Neither Egger’s test nor Begg’s test suggested any evidence of publication bias for pesticide exposure (Egger, P = 0.66; Begg, P = 0.76), for studies reporting crude effect size (Egger, P = 0.95; Begg, P = 1.00), or for studies reporting adjusted effect size (Egger, P = 0.55; Begg, P = 0.81). Thus, no significant evidence of substantial publication bias was observed in this study.
The relationship between pesticide exposure and risk of AD has attracted an increasing amount of attention in recent years. Pesticides are well-known neurotoxins and are associated with many neurodegenerative disorders, including mild cognitive impairment and dementia, which are strongly linked to AD. Mild cognitive impairment is a prodromal phase of cognitive decline that may precede the emergence of AD. Some research has suggested that mild cognitive impairment and late-onset AD are essentially part of the same pathophysiological process, sharing a number of etiological factors23. A prospective cohort study revealed a positive association between pesticide exposure and mild cognitive impairment, suggesting that people with frequent pesticide exposure, such as gardeners and farmers, may have a higher risk of developing AD24. In another cohort study25, the authors found that participant who had been exposed to pesticides exhibited decreased cognitive performance when compared to a non-exposure group. Moreover, several studies have recognized that chronic or occupational pesticide exposure is a possible risk factor for dementia. For example, one of our selected cohort studies12 reported an increased risk for all-cause dementia among individuals who had been exposed to pesticides (HR = 1.38; 95% CI = 1.09, 1.76). In addition, the Canadian Study of Health and Aging found that exposure to occupational pesticides doubles the risk of vascular dementia26,27. Further evidence regarding the potential role of pesticides in the development of AD has also been reported in both in vitro and in vivo studies. Several in vitro studies have documented that dichlorodiphenyltrichloroethane (DDT) significantly increases levels of amyloid- β precursor protein (AβPP) and β-site AβPP-cleaving enzyme 1(BACE1), impairing the clearance and extracellular degradation of amyloid-β peptides28,29. An in vivo study revealed that some pesticides may disrupt metabolic pathways involved in the homeostasis of amyloid-β, causing a significant increase in amyloid-β levels in the cortex and hippocampus, as well as increased memory loss and reduced motor activity in experimental animals30. Thus, some researchers have hypothesized that pesticide exposure is a potential risk factor for AD, and this hypothesis has been further validated by the results of several epidemiological studies12,18. Because the results of these studies are controversial, however, meta-analysis is an important method that can be used to reveal trends that may not be evident in a single epidemiological study. Thus, it is necessary to conduct a comprehensive systematic review to evaluate the relationship between long-term/low-dose level pesticide exposure and AD risk. However, due to the limited number of original studies and minimal knowledge of the mechanisms underlying the association between pesticide exposure and AD, the relevant meta-analysis has not been performed until now.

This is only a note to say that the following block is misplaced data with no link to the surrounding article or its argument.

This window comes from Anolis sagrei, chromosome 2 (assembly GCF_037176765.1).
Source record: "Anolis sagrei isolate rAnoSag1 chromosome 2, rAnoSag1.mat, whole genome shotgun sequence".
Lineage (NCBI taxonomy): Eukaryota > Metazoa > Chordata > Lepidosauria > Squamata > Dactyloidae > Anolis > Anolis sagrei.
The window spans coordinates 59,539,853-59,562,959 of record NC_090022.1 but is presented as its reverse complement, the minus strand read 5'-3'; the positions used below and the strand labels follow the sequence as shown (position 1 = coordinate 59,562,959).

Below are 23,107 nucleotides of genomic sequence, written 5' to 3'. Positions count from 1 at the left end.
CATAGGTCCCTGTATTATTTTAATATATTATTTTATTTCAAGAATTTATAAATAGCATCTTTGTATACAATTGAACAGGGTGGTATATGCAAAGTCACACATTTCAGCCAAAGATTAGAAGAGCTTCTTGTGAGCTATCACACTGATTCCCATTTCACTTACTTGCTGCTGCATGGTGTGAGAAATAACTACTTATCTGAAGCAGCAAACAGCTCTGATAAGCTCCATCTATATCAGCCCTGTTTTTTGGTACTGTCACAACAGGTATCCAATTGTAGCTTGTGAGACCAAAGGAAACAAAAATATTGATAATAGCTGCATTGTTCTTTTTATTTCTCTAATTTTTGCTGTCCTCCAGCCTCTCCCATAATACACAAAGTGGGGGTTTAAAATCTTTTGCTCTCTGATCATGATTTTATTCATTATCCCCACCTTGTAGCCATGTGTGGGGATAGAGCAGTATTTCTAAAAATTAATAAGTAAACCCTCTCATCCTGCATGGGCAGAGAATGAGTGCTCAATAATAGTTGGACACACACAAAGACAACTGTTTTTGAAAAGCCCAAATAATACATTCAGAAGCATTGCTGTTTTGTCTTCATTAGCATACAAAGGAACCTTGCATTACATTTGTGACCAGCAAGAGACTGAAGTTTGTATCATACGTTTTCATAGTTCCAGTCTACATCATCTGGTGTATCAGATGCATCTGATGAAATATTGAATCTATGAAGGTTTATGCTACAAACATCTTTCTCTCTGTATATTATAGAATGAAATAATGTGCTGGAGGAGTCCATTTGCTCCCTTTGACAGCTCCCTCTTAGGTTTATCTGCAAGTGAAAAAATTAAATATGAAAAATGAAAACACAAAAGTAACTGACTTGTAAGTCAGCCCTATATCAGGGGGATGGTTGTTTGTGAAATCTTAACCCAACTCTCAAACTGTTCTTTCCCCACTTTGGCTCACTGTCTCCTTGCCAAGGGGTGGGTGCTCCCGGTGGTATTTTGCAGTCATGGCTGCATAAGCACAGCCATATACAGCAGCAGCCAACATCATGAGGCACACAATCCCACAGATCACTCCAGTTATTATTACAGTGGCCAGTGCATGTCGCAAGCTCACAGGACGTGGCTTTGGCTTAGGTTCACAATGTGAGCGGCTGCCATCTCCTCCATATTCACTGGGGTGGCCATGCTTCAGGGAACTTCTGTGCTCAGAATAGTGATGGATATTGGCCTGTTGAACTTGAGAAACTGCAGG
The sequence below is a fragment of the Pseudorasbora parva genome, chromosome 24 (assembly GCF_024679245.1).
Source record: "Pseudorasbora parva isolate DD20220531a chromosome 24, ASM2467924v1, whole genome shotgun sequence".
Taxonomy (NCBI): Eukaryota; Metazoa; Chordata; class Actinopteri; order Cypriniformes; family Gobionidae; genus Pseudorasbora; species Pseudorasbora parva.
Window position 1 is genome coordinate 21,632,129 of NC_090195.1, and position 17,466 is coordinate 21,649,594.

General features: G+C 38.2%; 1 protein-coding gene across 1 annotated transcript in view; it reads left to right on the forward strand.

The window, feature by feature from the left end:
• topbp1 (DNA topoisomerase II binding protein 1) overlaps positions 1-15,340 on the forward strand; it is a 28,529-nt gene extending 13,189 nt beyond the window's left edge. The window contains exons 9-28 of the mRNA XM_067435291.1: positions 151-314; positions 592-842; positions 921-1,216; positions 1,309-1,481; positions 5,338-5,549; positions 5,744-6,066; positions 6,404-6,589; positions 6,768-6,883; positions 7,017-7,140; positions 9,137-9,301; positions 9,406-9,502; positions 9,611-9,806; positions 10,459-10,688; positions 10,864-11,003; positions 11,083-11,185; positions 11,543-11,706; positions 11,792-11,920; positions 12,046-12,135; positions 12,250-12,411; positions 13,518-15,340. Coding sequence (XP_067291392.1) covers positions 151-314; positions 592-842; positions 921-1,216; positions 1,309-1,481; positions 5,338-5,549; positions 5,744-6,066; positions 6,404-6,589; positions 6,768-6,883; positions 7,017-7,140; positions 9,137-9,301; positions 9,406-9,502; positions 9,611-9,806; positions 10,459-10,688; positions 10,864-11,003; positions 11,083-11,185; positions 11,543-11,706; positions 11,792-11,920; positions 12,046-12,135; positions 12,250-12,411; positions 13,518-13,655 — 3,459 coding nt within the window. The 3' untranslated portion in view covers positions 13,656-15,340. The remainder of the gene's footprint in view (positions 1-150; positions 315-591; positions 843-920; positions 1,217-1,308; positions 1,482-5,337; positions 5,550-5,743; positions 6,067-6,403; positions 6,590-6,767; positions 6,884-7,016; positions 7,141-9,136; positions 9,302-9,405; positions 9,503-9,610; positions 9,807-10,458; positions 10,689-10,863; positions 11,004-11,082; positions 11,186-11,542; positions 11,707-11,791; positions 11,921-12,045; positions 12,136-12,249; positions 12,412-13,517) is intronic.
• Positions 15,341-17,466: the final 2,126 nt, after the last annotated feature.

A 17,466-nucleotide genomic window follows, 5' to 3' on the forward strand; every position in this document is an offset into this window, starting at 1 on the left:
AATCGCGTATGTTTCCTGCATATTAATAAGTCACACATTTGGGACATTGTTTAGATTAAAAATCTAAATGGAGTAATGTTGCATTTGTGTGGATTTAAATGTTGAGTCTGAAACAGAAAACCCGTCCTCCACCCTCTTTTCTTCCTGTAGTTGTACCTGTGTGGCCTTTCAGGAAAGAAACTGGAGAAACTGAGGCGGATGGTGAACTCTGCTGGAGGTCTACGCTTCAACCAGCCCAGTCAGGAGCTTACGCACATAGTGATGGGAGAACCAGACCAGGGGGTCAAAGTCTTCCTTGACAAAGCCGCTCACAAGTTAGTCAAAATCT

To our knowledge, the present study is the first comprehensive meta-analysis combining data from cohort and case-control studies to investigate the possible relationship between pesticides and AD. The results of our analysis suggest a positive association between overall pesticide exposure and AD (OR = 1.34; 95% CI = 1.08, 1.67), without heterogeneity (P = 0.88 and I2 = 0.0%), indicating that the selected articles were statistically homogeneous, and that the results exhibited relative reliability. Sensitivity analyses yielded similar results, indicating that the relationships were relatively stable. Moreover, our results were consistent with an ecological study13 and several internal pesticide exposure reports25,29.